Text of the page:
Supreme Court Transparency (Or Lack Thereof)

By Eric Segall

On Wednesday of last week I co-moderated (along with Eric Berger) a panel on Supreme Court transparency at the Southeastern Association of American Law Schools (SEALS) conference. It was a fascinating discussion covering mostly the lack of cameras at the Supreme Court but also the Justices’ anonymous votes on granting or denying certiorari, the Court’s recusal practices (or lack thereof), and the lack of rules concerning their taxpayer-funded papers. Diverse views were expressed and, to my surprise, there were numerous thoughtful folks in the room not altogether sure that more transparency in the Court would actually be a good thing. I want to discuss a few of the highlights here though I cannot do justice to the entire conversation.

Mark Graber of the University of Maryland got the ball rolling by suggesting that perhaps transparency was not always a positive force. He asked whether any of us would openly admit that we were sitting in this delightful conference room in this beautiful hotel in Boca Raton, Florida, discussing transparency mostly or fully because we like school-paid boondoggles?

Mark argued that the public may obtain the Court’s written opinions as soon as they are announced, that the written transcripts are provided shortly after oral arguments, and that during every public day at the Court there are numerous journalists who can report on what transpired. He didn't see what television would add and also dared anyone to suggest anything that television cameras has improved. He didn’t like my “hockey in HD” response, suggesting that the NHL was all about fights and I should go to college hockey games to see the real sport played.

Mark Kende of Drake agreed tentatively with Graber and suggested that perhaps we should study other countries such as Brazil and see what their experiences have been with cameras. Mark K. showed a bit of concern that a Justice on Brazil’s highest court has amassed quite a cult following due partly to his being on television and could that happen here and would that be a good thing? Sonja West of UGA later mentioned that virtually all fifty states and numerous foreign countries have in fact used cameras in courtrooms with universally positive experiences.

Mark K. also suggested, and numerous folks including my co-moderator Eric Berger agreed, that the real problem of Supreme Court transparency that we should be concerned about is the consistent failure of the Justices to give adequate reasons (including admitting the weaknesses of their own arguments and the strength of opposing arguments) in their final written opinions. Mark K. opined that none of the issues we were discussing would be able to solve that problem. I agreed that was true but also said that more transparency might alleviate other problems, such as the issue of aged and infirm Justices.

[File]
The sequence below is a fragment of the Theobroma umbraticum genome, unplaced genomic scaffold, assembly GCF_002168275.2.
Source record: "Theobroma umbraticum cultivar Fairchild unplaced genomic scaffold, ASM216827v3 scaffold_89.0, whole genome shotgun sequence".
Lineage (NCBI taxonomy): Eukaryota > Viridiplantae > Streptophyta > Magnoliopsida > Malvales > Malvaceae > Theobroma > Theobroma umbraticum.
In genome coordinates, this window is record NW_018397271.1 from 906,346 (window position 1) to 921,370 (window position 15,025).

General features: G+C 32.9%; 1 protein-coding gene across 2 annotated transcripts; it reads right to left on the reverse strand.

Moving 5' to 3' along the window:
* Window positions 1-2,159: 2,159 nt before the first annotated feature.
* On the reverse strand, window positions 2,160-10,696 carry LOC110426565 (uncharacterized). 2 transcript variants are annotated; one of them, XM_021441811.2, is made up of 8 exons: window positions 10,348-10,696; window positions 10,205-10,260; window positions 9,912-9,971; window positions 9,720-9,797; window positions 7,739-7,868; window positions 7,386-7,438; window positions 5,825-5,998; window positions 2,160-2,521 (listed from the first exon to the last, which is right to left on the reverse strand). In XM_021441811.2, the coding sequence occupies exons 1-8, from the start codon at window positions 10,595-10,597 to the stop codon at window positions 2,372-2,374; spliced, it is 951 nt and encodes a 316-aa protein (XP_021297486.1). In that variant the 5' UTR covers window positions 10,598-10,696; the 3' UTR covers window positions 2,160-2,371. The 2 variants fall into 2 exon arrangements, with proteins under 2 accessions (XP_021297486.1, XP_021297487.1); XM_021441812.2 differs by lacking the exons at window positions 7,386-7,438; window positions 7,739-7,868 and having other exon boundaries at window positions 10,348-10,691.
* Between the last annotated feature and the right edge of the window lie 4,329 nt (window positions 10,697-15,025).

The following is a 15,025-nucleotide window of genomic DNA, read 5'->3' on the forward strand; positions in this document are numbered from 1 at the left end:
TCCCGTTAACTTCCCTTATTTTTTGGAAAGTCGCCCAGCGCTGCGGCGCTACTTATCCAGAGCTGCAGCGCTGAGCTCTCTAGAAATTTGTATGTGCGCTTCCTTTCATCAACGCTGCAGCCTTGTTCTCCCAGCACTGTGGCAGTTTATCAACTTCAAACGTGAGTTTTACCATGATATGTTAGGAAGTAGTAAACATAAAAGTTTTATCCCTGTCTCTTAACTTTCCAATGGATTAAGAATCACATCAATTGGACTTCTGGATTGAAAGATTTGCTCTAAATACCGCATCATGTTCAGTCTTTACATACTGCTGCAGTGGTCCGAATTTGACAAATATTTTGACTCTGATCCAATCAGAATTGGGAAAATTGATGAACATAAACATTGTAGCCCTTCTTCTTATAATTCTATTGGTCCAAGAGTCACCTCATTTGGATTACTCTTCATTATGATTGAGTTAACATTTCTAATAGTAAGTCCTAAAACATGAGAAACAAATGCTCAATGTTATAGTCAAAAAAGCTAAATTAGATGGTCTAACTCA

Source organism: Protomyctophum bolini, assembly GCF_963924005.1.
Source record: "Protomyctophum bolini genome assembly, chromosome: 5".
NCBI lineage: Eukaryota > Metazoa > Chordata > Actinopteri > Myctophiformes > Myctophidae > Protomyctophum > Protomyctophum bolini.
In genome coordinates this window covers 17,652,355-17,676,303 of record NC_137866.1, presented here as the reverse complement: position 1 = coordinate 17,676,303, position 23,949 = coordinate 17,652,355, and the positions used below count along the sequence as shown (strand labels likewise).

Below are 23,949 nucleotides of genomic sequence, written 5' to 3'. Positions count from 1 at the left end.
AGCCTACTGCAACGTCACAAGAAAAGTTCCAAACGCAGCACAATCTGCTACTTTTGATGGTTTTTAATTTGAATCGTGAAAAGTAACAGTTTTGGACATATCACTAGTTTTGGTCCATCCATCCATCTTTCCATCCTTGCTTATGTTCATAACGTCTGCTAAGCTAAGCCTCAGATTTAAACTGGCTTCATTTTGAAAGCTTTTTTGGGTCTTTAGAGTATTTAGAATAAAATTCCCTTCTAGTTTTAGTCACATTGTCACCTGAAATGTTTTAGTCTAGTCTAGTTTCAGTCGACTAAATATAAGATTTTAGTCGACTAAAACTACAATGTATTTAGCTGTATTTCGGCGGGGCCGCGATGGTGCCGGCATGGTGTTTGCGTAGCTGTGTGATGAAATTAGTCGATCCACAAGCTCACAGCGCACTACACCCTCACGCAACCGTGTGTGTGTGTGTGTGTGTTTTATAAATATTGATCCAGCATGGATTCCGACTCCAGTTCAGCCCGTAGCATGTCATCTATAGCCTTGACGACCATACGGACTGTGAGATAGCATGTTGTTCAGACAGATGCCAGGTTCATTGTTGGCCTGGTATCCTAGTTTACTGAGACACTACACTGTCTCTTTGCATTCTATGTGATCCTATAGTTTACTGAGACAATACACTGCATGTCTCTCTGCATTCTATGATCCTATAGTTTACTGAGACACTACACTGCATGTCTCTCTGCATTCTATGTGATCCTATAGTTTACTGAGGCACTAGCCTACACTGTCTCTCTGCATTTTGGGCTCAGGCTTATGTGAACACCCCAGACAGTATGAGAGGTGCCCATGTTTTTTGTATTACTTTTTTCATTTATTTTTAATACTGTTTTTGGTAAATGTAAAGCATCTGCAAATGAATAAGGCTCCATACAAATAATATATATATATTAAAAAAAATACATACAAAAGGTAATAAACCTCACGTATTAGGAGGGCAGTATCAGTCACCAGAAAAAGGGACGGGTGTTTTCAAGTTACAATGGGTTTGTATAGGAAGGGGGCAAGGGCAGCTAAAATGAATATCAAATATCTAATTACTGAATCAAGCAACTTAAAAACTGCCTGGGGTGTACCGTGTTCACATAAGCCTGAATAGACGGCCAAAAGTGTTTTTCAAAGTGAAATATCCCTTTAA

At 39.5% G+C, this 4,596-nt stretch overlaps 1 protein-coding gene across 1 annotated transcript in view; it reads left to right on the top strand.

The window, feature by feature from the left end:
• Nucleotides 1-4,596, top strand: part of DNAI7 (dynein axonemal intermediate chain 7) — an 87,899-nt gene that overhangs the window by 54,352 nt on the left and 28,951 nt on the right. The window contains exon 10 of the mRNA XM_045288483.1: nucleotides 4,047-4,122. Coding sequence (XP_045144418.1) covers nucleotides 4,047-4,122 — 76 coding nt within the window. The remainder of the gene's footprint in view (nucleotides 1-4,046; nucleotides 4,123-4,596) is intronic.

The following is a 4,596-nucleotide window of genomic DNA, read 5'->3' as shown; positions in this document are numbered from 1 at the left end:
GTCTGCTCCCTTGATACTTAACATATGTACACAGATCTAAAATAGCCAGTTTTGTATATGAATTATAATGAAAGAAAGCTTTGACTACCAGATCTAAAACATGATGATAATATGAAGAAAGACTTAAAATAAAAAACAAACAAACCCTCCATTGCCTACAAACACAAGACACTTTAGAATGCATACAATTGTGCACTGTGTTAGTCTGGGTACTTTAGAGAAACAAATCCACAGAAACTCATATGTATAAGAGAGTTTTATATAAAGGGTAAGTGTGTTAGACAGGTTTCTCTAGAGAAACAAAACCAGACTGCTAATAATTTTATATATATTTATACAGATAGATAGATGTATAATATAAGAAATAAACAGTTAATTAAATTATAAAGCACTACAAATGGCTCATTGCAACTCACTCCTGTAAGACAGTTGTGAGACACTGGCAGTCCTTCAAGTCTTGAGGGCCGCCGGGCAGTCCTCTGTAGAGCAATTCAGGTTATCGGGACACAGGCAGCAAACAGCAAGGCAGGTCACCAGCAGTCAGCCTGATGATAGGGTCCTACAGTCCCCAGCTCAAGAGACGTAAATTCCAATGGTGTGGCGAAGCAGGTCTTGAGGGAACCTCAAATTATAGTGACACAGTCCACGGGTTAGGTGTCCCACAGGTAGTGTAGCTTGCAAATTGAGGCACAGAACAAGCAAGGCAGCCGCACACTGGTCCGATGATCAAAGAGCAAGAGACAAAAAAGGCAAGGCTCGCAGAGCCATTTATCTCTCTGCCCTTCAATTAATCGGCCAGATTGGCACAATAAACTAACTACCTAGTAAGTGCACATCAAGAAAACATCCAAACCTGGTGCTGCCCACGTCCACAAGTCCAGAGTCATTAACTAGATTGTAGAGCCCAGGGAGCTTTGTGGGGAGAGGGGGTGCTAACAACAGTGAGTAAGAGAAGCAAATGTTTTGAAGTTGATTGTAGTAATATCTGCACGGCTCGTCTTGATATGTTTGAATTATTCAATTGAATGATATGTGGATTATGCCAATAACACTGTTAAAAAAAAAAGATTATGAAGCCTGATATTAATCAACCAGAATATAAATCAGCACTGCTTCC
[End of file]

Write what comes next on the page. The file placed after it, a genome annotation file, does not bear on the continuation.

Mark Tushnet of Harvard observed during his opening remarks that some of the Justices seemed to have open minds on allowing cameras in the Court during their confirmation hearings only to change their positions after they ascended to the bench. He used this phenomenon, along with life tenure and the fact that the Justices are rarely disagreed with in person, to suggest that some of them (maybe most, but not all) resemble “narcissistic children.” Mark T. pointed out that the Justices are often told (and possibly come to believe) that they are the center of the universe (just like children believe), but they also may not be sure that they deserve to be. This insecurity, along with fear that their colleagues may misbehave, Mark T. suggested, might at least partially explain the Justices’ refusal to allow cameras in the Court.

Mark T. also suggested, in response to my complaint that cert. votes are secret, that if the Justices had to reveal those votes, they would simply take a private, straw vote first and for those cases where there were four or more votes to hear the case, they would then unanimously agree publicly to hear the case. After the meeting, Corinna Lain of Richmond suggested that she thought Mark T. might be right but that there were examples of Justices making a big point to dissent from the granting or denial of cert. (think Brennan and Marshall in death penalty cases), and therefore maybe the straw vote ruse would not work.  I was thinking that, if Mark T. were correct that the Justices would evade a requirement that cert. votes be made public in the manner he suggested, perhaps he is also right about the Justices acting like “narcissistic children.”